By Chirag Mehta, Mentor at Espark-Viridian, India
“I have probably revised this investor deck 20 times” a founder told me recently.
The startup had to meet more than 100 odd investors before they closed a small angel round. This experience, however, is not unusual. Entrepreneurs spend hundreds of hours raising funds from angel investors. No doubt fund raising is important, but what is also important for the long term health of the company is to have good advisors and mentors.
If you are an early stage company reading this blog, ask yourself, how much time did you spend trying to identify a good mentor and how much time have you spend working with him to help answer critical business problems of your company. The need for a mentor and its benefits are well documented and hence I won’t spend more time discussing the same; rather what I would share are my views on why every startup needs a finance mentor and the specific areas where they can contribute to the success of a startup.
Legal Documentation like- Term Sheet and SHA
Areas such as finance, legal, accounting are areas where mentors with this particular background can be very helpful to entrepreneurs. These are areas where one needs specific education and training to develop knowledge. I have worked with numerous startups and one observation seems to be consistent among all startups; they do not completely understand the term sheets and SHA they are signing with an investor! It is such a critical document. Once you sign a term sheet you are giving away irrevocable (in most cases) rights in your company to an external investor. Hence, it’s very important to ensure that you have mentors or advisors with whom you can bounce off such legal documents before signing them.
Another common phenomenon that I have noticed often is that, even if the startup was registered as of yesterday, the founders believe they deserve a multi-crore valuation and should be raising Crores of Rupees! And if you think that is ridiculous, try listening to the responses you receive when you ask them on how they intend to spend that money!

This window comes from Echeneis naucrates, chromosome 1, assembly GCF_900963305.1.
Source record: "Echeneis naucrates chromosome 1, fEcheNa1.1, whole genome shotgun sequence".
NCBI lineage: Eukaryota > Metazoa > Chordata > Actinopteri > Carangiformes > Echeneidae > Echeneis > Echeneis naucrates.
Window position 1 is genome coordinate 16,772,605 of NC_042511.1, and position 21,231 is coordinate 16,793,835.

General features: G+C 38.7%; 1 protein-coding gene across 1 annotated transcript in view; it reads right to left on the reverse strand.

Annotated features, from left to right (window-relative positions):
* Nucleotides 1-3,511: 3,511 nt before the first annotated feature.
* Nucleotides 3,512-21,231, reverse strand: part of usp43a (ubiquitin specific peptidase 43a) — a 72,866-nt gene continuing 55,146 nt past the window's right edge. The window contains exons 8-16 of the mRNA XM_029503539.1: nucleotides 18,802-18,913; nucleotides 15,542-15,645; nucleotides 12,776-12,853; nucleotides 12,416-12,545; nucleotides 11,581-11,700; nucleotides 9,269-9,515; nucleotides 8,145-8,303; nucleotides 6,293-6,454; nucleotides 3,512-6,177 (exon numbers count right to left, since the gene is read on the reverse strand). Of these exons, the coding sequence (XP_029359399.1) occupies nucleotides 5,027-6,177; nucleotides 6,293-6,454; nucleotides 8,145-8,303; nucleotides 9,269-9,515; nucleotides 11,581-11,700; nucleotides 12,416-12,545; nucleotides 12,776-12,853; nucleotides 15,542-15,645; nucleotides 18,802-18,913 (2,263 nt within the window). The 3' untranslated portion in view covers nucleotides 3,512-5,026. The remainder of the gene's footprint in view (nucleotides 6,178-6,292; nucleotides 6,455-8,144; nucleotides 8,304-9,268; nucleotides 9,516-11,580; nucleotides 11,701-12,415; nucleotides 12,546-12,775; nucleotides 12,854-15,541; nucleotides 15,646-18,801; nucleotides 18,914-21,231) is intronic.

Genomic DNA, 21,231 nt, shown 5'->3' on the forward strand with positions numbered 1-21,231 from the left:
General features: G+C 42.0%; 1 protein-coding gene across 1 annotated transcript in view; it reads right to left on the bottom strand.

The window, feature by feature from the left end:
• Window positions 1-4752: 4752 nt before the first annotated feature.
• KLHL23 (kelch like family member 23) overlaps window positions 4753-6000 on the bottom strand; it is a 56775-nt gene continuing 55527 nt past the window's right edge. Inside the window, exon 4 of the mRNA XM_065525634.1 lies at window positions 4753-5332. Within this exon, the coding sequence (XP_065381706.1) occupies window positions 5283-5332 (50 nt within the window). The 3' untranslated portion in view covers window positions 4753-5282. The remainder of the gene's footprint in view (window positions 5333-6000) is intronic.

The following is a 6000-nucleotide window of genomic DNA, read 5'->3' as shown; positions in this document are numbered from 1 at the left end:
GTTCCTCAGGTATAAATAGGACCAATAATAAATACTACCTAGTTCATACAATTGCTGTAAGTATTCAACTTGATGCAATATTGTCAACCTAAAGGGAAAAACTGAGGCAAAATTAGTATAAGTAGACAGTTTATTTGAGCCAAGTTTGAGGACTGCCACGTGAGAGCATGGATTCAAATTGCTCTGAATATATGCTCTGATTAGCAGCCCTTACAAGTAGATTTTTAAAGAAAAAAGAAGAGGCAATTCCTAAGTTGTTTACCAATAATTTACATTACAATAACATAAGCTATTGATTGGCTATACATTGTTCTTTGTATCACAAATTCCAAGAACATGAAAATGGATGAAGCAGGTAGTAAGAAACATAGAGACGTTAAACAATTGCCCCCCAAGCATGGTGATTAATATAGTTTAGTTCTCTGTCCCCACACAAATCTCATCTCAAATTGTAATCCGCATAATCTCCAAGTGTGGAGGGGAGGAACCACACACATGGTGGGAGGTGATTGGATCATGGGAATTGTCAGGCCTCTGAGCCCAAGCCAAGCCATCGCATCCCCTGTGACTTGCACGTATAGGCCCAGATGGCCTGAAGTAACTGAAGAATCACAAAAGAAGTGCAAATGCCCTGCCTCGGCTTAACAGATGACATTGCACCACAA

Startups need to respect the time and intelligence of an investor and be realistic with their valuations. Also, they need to take the effort of developing a proper financial model or a business plan that captures the cash flow mismatch of their operations and hence the funds needed to be raised adequately. Involve your mentor in developing such plans in case you are at a loss in terms of how to do it. Again, it’s a technical skill with much detail involved and just making a slick presentation won’t cut it. Moreover, one of the sweet side effects of such an exercise is you end up developing a better understanding of your own business. It also enables an external “viewer” i.e. the mentor to ask difficult questions about the business plan. It is so much better if the mentor asks these questions in the comfort of his living room, as compared to the investor asking these questions in the heat of his conference room!
Opening Doors- Investor Meetings
Perhaps one of the most vital elements of mentorship for early stage ventures is the ability of the mentor to open doors for the new company. Most mentors with entrepreneurial experience would meet with investors and funds on a regular basis. Recommendation from such mentors for a company, which they are advising is the best way to get that first meeting with the investor. Going back to where I had started this blog from, if the startup in discussion had invested enough time with a good mentor, perhaps they would have spent less time pitching to investors. Being an entrepreneur is all about working smarter not harder. So, get out there and connect with others who can help make your journey a lot easier! There is absolutely no reason to re-invent the wheel and become expert in unrelated areas when you start a business. Don’t struggle when you do not have to!